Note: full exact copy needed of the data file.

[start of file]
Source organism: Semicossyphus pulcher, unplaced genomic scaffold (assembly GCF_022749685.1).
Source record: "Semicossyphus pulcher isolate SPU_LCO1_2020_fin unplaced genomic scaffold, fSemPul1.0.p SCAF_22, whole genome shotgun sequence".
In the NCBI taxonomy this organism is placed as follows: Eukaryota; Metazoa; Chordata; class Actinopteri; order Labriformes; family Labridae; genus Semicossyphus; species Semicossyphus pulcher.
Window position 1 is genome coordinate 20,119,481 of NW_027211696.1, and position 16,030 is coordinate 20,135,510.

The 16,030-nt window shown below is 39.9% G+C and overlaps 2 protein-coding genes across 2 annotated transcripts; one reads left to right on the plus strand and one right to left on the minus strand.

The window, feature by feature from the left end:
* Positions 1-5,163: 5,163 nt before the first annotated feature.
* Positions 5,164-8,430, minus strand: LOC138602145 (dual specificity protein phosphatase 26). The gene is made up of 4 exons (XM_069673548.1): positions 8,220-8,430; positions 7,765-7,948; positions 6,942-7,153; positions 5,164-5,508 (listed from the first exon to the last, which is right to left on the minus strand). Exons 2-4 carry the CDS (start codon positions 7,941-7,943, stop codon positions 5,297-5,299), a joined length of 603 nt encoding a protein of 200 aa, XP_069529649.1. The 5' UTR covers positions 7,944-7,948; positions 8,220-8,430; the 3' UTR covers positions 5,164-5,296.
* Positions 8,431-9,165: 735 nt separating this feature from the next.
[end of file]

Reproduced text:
Source organism: Semicossyphus pulcher, unplaced genomic scaffold (assembly GCF_022749685.1).
Source record: "Semicossyphus pulcher isolate SPU_LCO1_2020_fin unplaced genomic scaffold, fSemPul1.0.p SCAF_22, whole genome shotgun sequence".
In the NCBI taxonomy this organism is placed as follows: Eukaryota; Metazoa; Chordata; class Actinopteri; order Labriformes; family Labridae; genus Semicossyphus; species Semicossyphus pulcher.
Window position 1 is genome coordinate 20,119,481 of NW_027211696.1, and position 16,030 is coordinate 20,135,510.

The 16,030-nt window shown below is 39.9% G+C and overlaps 2 protein-coding genes across 2 annotated transcripts; one reads left to right on the plus strand and one right to left on the minus strand.

The window, feature by feature from the left end:
* Positions 1-5,163: 5,163 nt before the first annotated feature.
* Positions 5,164-8,430, minus strand: LOC138602145 (dual specificity protein phosphatase 26). The gene is made up of 4 exons (XM_069673548.1): positions 8,220-8,430; positions 7,765-7,948; positions 6,942-7,153; positions 5,164-5,508 (listed from the first exon to the last, which is right to left on the minus strand). Exons 2-4 carry the CDS (start codon positions 7,941-7,943, stop codon positions 5,297-5,299), a joined length of 603 nt encoding a protein of 200 aa, XP_069529649.1. The 5' UTR covers positions 7,944-7,948; positions 8,220-8,430; the 3' UTR covers positions 5,164-5,296.
* Positions 8,431-9,165: 735 nt separating this feature from the next.